7. 2015 Texas–Oklahoma Flood and Tornado Outbreak
Following a week of heavy rains, a strong and slow storm settled over Texas and Oklahoma. Starting on May 24th, flash flood warnings were issued in Southeast Texas. Overnight, between May 25th and 26th, 11 inches of rain fell in the Houston area, resulting in more flash floods. The flooding caused a 25-square-foot sinkhole at the Dallas Fort Worth Airport. The Blanco River in Central Texas rose over 35 feet in a few hours. Overall, 14 people were confirmed dead in both Texas and Oklahoma, but more were listed as missing as they were never found.
The photo featured at the top of this post is © swa182/Shutterstock.com
FAQs (Frequently Asked Questions)
What is a flash flood?
The National Weather Service defines it as flooding that happens quickly in an area that is normally dry or when water in a stream or creek rises very quickly above a predetermined flood level. To be an official flash flood it has to occur 6 hours or less after an event like a storm, a dam breaking, or an ice jam breaking.
What was the highest flood in Texas?
On June 25, 1954, after a record drought, Hurricane Alice came rolling into town. It caused flooding that was ranked as a 1 in 2,000 years event, meaning there is a 0.0005% chance of it happening in any year. The Rio Grande crested at 61.35 feet in Laredo, which is 10 feet higher than its previous flood crest.
What was the deadliest flood ever in Texas?
On September 8th and 9th, 1921, a tropical depression made its way to San Antonio, Texas. The storm released 18 inches of rainfall onto the city.
Unfortunately, in highly populated San Antonio, a huge 12-foot swell from the San Antonio river suddenly swept downtown, catching many by surprise. 51 people drowned in San Antonio alone. Across the whole state, over 200 people drowned in the flood waters.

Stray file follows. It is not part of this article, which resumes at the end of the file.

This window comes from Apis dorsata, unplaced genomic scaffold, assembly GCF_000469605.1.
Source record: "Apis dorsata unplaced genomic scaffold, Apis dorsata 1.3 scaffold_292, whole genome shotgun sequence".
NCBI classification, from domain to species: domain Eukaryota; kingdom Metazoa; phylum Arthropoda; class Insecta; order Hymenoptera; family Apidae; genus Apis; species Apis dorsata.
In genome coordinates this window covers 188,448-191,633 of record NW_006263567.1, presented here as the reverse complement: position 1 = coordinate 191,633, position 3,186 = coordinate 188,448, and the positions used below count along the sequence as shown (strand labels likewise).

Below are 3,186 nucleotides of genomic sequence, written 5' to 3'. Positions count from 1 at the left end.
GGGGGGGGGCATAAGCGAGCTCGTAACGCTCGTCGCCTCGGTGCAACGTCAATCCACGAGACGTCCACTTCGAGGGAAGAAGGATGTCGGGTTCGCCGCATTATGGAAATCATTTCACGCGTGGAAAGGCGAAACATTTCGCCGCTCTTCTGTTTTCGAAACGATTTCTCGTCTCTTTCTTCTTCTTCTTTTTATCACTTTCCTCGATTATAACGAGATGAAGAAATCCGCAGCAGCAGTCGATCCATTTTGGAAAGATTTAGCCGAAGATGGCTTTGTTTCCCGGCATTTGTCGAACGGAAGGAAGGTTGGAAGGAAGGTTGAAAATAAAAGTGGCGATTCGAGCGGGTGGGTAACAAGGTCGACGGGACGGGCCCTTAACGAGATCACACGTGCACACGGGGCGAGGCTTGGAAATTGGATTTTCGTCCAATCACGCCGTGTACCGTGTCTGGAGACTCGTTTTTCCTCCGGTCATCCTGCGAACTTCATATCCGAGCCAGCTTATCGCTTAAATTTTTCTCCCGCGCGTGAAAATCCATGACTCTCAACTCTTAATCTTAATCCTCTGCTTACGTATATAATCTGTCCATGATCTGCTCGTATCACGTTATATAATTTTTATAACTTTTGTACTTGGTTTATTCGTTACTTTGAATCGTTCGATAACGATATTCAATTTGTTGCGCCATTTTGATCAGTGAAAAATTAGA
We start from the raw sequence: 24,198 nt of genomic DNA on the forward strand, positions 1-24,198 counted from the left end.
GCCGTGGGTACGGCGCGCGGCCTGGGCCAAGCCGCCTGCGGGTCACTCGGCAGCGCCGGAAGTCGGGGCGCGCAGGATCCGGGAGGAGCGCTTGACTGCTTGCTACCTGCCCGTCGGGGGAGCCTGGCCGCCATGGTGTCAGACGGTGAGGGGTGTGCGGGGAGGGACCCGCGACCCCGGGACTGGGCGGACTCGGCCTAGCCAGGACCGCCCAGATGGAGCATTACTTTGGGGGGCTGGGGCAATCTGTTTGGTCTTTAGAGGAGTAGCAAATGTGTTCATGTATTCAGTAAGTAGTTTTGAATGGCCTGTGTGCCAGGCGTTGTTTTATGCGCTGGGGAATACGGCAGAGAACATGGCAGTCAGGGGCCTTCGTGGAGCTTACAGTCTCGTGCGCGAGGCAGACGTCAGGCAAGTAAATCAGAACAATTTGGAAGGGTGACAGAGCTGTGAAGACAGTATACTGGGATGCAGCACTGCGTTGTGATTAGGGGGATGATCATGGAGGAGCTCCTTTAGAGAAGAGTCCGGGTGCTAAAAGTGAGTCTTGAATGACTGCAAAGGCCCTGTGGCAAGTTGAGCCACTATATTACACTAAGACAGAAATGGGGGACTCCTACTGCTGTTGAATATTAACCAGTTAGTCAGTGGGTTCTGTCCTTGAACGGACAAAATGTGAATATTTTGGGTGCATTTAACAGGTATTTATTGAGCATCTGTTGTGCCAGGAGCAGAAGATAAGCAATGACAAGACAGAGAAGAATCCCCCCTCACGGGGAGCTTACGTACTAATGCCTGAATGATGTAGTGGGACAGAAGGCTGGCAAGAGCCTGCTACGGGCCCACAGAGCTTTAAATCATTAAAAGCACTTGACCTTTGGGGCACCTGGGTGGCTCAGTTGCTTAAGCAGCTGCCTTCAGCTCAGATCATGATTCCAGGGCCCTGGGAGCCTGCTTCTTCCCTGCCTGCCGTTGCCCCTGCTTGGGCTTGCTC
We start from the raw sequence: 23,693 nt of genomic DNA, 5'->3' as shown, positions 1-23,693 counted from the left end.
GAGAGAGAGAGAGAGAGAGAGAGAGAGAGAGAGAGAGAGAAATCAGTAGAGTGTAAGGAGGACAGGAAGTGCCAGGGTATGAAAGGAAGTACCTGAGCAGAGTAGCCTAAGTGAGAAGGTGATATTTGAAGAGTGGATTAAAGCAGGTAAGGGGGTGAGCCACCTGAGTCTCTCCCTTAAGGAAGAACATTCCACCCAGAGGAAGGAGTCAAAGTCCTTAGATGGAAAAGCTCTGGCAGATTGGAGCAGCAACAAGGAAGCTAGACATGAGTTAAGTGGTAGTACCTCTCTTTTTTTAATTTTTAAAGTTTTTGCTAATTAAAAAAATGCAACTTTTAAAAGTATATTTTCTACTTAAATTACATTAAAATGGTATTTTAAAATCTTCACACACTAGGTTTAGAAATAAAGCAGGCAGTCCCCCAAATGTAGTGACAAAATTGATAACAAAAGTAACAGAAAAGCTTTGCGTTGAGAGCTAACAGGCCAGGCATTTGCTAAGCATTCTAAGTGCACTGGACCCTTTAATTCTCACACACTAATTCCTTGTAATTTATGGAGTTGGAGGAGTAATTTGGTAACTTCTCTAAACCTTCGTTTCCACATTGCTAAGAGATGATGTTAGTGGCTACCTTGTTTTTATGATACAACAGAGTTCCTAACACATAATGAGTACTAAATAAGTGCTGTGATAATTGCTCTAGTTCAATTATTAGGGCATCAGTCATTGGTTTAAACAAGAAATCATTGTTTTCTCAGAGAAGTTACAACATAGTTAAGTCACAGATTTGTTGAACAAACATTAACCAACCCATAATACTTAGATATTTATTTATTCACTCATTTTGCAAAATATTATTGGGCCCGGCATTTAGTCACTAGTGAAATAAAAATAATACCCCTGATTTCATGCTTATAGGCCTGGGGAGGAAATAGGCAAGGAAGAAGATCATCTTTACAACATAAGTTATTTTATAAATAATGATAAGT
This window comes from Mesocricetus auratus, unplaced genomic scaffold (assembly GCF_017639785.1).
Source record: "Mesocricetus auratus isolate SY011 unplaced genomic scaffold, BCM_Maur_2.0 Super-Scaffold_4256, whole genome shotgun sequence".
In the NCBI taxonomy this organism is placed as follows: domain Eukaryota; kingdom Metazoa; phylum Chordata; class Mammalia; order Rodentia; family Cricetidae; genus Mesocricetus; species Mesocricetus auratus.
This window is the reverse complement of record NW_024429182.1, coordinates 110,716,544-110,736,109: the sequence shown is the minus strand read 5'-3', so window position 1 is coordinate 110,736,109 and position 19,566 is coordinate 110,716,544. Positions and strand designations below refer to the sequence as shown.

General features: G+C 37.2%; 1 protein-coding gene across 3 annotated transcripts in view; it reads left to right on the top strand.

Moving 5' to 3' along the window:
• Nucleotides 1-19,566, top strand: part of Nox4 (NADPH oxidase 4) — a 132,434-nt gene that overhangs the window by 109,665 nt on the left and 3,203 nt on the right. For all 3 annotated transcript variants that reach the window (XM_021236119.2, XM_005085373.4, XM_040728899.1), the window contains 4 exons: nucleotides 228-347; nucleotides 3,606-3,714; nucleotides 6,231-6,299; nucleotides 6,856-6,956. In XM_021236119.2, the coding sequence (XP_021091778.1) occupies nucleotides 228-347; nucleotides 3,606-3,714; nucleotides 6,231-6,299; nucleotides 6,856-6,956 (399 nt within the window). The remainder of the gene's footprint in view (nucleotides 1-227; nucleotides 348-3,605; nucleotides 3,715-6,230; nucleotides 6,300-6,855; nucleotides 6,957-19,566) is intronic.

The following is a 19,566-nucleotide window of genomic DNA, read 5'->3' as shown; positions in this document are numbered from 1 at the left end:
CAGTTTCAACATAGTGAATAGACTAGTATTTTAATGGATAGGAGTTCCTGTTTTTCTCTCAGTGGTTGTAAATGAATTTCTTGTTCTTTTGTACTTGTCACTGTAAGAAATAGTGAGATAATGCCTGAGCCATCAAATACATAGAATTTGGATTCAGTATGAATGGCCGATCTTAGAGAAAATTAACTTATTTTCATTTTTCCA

What is the most rain to fall in 24 hours?
In the small town of Thrall, Texas, over 38 inches of rain were recorded in 24 hours between September 8 and 9, 1921. That is the record for the most rain in 24 hours of any US storm.
Which storm damaged the most buildings in Texas?
Hurricane Harvey damaged over 204,000 homes in Texas, mostly in the Houston area.
What is the most expensive flash flood in Texas History?
The most expensive flash flood event in Texas might be a recent storm that happened on August 22, 2022 in the Dallas-Fort Worth area. A storm dumped 15 inches of rain on the area in 24 hours.Experts believe the cost of this storm will be as much as $6 billion dollars. If it is, it would be the most expensive flood not caused by a hurricane in the state.
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- National Weather Service, Available here: https://www.weather.gov/safety/flood-states-tx
- National Weather Service, Available here: https://www.weather.gov/safety/flood-hazards
- Wikipedia, Available here: https://en.wikipedia.org/wiki/Hurricane_Alice_(June_1954)
- Wikipedia, Available here: https://en.wikipedia.org/wiki/September_1921_San_Antonio_floods
- CHRON, Available here: https://www.chron.com/news/houston-texas/article/dallas-flood-6-billion-damages-17398742.php
- Wikipedia, Available here: https://en.wikipedia.org/wiki/Hurricane_Harvey
- Wikipedia, Available here: https://en.wikipedia.org/wiki/2015_Texas%E2%80%93Oklahoma_flood_and_tornado_outbreak